Many issuers of chip-based credit cards will likely allow U.S. consumers to complete transactions with a signature, not a PIN, which will limit the fraud protections offered by EMV cards, says Citizen Financial Group's Tim Webb.
As numerous attacks have demonstrated, two-factor authentication systems are not foolproof, says Ryan Lackey, a principal in the security practice at CloudFlare, who offers insights on how today's authentication systems must evolve.
In addition to adopting the right IT security standards to mitigate advance persistent threats, organizations need to pick the right people to carry out those standards, says Jon Long, a featured speaker at ISMG's Global APT Defense Summit on Oct. 22.
More healthcare entities might consider implementing NIST's cybersecurity framework if healthcare-specific guidance on putting the framework to use was available, says Lee Kim of the Healthcare Information and Management Systems Society.
While the security of the HealthCare.gov website has improved, and the next open enrollment for Obamacare will go more smoothly, there's still plenty of work to be done, says Curt Kwak, former CIO of the Washington state health insurance exchange.
"Cybercrime as a service" and the globalization of attacks are two of the trends noted by cyber-intelligence firm Group-IB in its third annual High-Tech Crime Report. Group-IB's Alexander Tushkanov explains the lessons that can be learned.
Knowing how to manipulate a hacker's cultural values could help thwart - or at least slow down - cyber-attacks, says Garet Moravec, a cybersecurity expert who'll speak at ISMG's Global APT Defense Summit on Oct. 22.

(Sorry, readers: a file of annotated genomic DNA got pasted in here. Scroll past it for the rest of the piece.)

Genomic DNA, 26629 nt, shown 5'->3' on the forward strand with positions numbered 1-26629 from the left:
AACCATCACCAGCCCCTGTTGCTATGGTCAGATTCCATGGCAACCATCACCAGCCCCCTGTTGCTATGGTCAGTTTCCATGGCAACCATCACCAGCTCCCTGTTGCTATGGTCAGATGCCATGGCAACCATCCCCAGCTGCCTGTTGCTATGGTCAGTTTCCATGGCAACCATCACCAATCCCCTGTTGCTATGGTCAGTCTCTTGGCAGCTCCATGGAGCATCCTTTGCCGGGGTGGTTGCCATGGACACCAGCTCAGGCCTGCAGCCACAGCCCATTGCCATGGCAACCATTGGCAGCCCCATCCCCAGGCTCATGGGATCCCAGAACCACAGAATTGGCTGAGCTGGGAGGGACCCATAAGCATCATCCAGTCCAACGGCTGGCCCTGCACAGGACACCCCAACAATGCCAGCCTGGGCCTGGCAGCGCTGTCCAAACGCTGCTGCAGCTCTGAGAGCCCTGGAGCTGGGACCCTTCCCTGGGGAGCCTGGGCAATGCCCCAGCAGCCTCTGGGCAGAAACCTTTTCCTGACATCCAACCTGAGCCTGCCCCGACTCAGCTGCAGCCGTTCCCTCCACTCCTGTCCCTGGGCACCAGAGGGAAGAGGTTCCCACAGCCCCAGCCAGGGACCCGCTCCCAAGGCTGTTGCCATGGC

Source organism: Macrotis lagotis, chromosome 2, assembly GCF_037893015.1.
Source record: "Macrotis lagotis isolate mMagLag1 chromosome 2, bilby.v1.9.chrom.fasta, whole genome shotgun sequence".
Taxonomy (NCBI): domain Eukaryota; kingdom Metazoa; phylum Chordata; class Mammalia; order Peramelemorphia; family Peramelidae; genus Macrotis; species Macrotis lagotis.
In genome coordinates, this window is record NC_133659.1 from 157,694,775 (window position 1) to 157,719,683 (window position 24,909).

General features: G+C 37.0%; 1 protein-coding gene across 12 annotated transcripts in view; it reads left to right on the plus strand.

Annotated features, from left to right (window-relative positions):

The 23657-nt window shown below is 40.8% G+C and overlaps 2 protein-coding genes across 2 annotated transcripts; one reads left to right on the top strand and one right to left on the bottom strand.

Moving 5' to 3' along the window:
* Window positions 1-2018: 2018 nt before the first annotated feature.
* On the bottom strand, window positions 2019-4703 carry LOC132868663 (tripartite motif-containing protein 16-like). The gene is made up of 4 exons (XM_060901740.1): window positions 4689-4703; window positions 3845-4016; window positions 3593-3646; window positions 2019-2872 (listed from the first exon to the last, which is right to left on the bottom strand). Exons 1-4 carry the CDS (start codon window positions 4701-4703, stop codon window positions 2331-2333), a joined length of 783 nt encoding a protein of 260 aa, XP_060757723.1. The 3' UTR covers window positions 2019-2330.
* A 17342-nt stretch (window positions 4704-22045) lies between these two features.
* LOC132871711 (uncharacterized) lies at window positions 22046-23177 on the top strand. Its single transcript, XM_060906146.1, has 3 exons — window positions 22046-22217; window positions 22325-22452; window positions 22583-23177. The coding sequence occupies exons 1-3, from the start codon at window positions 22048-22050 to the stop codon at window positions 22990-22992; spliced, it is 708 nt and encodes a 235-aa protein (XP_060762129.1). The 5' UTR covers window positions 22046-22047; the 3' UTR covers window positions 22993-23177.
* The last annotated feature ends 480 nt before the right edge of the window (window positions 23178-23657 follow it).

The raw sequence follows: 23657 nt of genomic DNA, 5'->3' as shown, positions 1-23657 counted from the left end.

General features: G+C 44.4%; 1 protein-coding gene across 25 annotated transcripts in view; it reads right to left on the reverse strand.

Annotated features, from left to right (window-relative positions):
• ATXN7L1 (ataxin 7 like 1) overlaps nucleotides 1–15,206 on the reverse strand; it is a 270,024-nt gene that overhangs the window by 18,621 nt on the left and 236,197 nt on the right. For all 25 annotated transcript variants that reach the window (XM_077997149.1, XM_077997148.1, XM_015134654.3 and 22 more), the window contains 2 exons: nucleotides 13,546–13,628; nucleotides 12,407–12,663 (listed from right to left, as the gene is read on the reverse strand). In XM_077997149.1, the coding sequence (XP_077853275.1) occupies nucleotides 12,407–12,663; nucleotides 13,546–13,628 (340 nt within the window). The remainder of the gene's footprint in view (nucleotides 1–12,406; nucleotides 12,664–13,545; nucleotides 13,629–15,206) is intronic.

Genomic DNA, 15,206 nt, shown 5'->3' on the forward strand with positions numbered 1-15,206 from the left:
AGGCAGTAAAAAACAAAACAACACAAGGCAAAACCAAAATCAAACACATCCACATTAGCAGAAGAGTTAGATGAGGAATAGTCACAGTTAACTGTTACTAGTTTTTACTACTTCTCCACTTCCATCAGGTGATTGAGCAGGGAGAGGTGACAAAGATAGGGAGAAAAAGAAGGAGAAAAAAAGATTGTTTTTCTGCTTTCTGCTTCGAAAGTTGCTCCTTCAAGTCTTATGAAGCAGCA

In this post-Target era of "It's not a matter of if, but when," how prepared is your organization for a data breach? Michael Buratowski of General Dynamics Fidelis Cybersecurity Solutions offers tips for breach planning and response.
The U.S. government could be a year away from allowing citizens to use the same authentication credentials to get services from multiple departments and agencies, says Jeremy Grant, who oversees the National Strategy for Trusted Identities in Cyberspace.
The Food and Drug Administration's Suzanne Schwartz, M.D., is on a mission to debunk the myth that medical device manufacturers need FDA approval for software updates or patches to address potential vulnerabilities.
Nearly two weeks since news of Shellshock broke, attacks that are taking advantage of the Bash vulnerabilities are grabbing headlines. But Michael Smith of Akamai warns that the battle against hackers capitalizing on Shellshock could go on for years.
The development of authentication technologies that could replace the password is "nearing a tipping point," but there's still several years of work to do, says Jeremy Grant, who oversees the National Strategy for Trusted Identities in Cyberspace.
As researchers scramble to learn more about Shellshock and the risks it poses to operating systems, servers and devices, Michael Smith of Akamai explains why not all patches are actually fixing the problem.